September 16, 2005

The struggle continues...

The SOCC demonstrate outside the Centro Cultural de la Raza to demand a response

By Pablo Jaime Sainz

After three months of not doing any demonstrations as part of a truce, the Save Our Centro Coalition (SOCC) held a protest last Thursday September 8 outside the Centro Cultural de la Raza, in Balboa Park.

The reason? The Centro’s board hadn’t shown any sign of continuing the dialogue, according to Sandra Peña Sarmiento, SOCC’s member and organizer.

“When we cooperate and promise not to put any pressure, nothing happens,” she said. “The Centro’s board stops every effort for dialogue.”

Brown Beret, Maryellen Paredez demonstrates outside of the Centro. Photo by Genie Pearce.

The last time members of the SOCC met with Centro Board Members Aurelia Flores, Juan Zuniga and Nadia Bermudez was June 7, according to Sarmiento.

The board promised a response within two weeks, but two months passed and the Centro board showed no sign of decision.

Sarmiento said she called several times asking for a decision, but was told Flores was on vacation and no decision could be made without her.

It was then that the SOCC drafted an Audit Petition requesting detailed information about the Centro’s operations and its historic art collection.

About 100 people signed the petition, Sarmiento said. A copy of the petition was also sent by registered mail to Centro Board President Aurelia Flores.

“We couldn’t wait by the phone another six months!,” Sarmiento said.

The SOCC began organizing Thursday’s demonstration and “when Centro board members heard that we were going to have another demonstration, that’s when they called and said they wanted to cooperate, that they already had all the information we wanted. That confimed to us that they only listen when we are putting a lot of pressure,” Sarmiento said.

The demonstration took place while inside the Centro a “Fiesta San Diego” mixer was taking place.

Sarmiento said the purpose of the protest was to inform people about the struggle of local Chicano artists to be able to have access to the Centro, a place they called home for years.

“We talked peacefully with many patrons and ended the evening in a positive spirit of music and conversation. Over 20 Fiesta San Diego patrons signed our petition, many commenting that they were disappointed at the quality of the event. A lot of folks remembered all the great year-round programming that used to take place at the Centro and were curious to find out what had happened to their beloved institution,” reads the September issue of “The Hummingbird,” the SOCC’s new newsletter.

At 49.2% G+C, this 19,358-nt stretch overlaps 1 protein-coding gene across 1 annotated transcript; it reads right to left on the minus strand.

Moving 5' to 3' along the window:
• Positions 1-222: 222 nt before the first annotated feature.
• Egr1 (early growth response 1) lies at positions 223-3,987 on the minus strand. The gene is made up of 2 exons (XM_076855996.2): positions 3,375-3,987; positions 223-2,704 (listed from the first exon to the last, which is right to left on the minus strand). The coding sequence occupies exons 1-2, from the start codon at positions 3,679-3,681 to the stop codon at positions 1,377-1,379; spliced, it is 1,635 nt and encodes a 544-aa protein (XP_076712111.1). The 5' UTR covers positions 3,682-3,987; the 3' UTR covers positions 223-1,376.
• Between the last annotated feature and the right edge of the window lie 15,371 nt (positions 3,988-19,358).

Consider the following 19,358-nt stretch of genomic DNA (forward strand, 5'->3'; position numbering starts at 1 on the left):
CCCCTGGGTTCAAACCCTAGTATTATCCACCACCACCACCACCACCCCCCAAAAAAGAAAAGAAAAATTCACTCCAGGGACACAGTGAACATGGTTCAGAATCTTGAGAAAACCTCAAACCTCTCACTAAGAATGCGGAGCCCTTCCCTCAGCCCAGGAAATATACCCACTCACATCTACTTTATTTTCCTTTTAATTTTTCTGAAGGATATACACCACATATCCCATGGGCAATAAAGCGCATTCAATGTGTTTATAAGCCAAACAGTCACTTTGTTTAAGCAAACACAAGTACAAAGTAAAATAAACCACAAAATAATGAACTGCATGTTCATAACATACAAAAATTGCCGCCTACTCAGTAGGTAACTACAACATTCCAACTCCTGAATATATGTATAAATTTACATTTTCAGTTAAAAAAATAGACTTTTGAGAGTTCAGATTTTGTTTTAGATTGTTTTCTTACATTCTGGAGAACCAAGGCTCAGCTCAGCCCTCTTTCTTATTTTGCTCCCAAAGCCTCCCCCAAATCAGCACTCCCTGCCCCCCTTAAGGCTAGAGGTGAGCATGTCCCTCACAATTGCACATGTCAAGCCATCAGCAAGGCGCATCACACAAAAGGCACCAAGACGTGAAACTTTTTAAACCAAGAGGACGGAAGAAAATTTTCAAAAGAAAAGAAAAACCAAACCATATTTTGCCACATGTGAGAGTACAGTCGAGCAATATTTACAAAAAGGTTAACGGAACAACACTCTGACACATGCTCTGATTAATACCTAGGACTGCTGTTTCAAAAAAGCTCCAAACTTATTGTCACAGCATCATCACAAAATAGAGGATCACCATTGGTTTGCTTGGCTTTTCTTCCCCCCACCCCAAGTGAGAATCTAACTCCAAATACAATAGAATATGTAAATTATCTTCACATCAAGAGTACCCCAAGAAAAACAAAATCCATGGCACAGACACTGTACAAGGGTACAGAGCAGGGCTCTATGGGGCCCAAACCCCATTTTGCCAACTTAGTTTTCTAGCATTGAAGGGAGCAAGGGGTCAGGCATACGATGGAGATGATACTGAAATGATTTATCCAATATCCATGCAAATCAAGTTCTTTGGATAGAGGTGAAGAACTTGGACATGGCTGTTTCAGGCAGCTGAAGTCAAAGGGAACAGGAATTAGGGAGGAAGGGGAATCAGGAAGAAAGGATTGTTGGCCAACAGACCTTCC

During the demonstration, SOCC members constructed an altar and provided a canvas to paint a mural about the Centro’s takeover and what the Centro means to the community. About 30 people participated in the event, and about 6 artists, including Mario Torero and Victor Ochoa, painted part of the mural.

“Several people offered their help, and we encouraged them to support the SOCC-led effort to bring the Centro back into harmony with the community. We have found that when we back off on demonstrations, negotiations tend to drag — but when we mobilize, talks move forward. We look forward to the continuation of dialogue and a successful healing of the rift in our community,” reads a statement in “The Hummingbird.”

Tommie Camarillo, SOCC member and president of the Chicano Park Steering Committee, shares her story about how, one person at a time, the SOCC is creating a conscious among the community about the struggle.

“When Teresa and I were walking to my car, we met up with a couple going to the event at the Centro.  I gave them a leaflet and we talked for a while.  The man said he was with some Latino/Hispanic Builders Assoc., anyway he told me he had bought their tickets from one of the Centro Board members.  He said he wanted to know why there were people from the community outside and all the suits inside of the Centro.  Teresa and I gave him a little of the history and told him to talk to Sandra or Victor Payan for more information. They both agreed that if it wasn’t for the community getting the Centro in the first place, back in 1970, the people in the suits wouldn’t be there that even-ing. The man looked down at his tickets, looked at the women, then they said they weren’t going in and they walked back to their car and drove off.”

The SOCC “seeks to re-establish the Centro Cultural de la Raza as a relevant and dynamic community cultural Center that is open and responsive to the aspirations of the Chicaná, Mexicaná, Indi-gena community; that supports the free expression and liberating qualities of our culture; and that embraces all races, ages, genders and sexual preferences.”

For more information about this issue, visit

Return to the Frontpage